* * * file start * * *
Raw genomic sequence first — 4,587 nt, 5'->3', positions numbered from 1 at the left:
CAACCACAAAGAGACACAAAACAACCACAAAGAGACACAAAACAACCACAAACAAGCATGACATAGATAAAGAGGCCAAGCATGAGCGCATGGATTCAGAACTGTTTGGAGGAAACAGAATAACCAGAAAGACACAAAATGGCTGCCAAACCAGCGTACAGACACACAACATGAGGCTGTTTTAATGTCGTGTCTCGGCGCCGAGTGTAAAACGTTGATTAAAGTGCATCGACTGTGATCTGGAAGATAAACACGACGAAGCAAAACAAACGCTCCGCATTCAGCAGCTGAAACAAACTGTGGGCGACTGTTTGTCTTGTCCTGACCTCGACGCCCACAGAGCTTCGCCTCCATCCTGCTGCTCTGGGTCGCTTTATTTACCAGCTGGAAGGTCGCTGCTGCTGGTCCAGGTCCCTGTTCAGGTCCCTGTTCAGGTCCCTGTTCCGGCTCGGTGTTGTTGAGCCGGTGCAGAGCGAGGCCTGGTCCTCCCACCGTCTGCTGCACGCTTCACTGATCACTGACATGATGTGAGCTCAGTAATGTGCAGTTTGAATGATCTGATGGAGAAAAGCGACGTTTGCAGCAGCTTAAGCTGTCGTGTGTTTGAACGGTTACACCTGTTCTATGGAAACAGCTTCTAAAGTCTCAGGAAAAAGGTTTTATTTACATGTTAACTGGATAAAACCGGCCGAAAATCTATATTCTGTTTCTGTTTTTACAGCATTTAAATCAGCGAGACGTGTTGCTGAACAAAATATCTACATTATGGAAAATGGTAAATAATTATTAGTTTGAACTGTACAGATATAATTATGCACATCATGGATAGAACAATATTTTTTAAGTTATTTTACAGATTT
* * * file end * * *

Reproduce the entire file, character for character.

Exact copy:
Raw genomic sequence first — 4,587 nt, 5'->3', positions numbered from 1 at the left:
CAACCACAAAGAGACACAAAACAACCACAAAGAGACACAAAACAACCACAAACAAGCATGACATAGATAAAGAGGCCAAGCATGAGCGCATGGATTCAGAACTGTTTGGAGGAAACAGAATAACCAGAAAGACACAAAATGGCTGCCAAACCAGCGTACAGACACACAACATGAGGCTGTTTTAATGTCGTGTCTCGGCGCCGAGTGTAAAACGTTGATTAAAGTGCATCGACTGTGATCTGGAAGATAAACACGACGAAGCAAAACAAACGCTCCGCATTCAGCAGCTGAAACAAACTGTGGGCGACTGTTTGTCTTGTCCTGACCTCGACGCCCACAGAGCTTCGCCTCCATCCTGCTGCTCTGGGTCGCTTTATTTACCAGCTGGAAGGTCGCTGCTGCTGGTCCAGGTCCCTGTTCAGGTCCCTGTTCAGGTCCCTGTTCCGGCTCGGTGTTGTTGAGCCGGTGCAGAGCGAGGCCTGGTCCTCCCACCGTCTGCTGCACGCTTCACTGATCACTGACATGATGTGAGCTCAGTAATGTGCAGTTTGAATGATCTGATGGAGAAAAGCGACGTTTGCAGCAGCTTAAGCTGTCGTGTGTTTGAACGGTTACACCTGTTCTATGGAAACAGCTTCTAAAGTCTCAGGAAAAAGGTTTTATTTACATGTTAACTGGATAAAACCGGCCGAAAATCTATATTCTGTTTCTGTTTTTACAGCATTTAAATCAGCGAGACGTGTTGCTGAACAAAATATCTACATTATGGAAAATGGTAAATAATTATTAGTTTGAACTGTACAGATATAATTATGCACATCATGGATAGAACAATATTTTTTAAGTTATTTTACAGATTT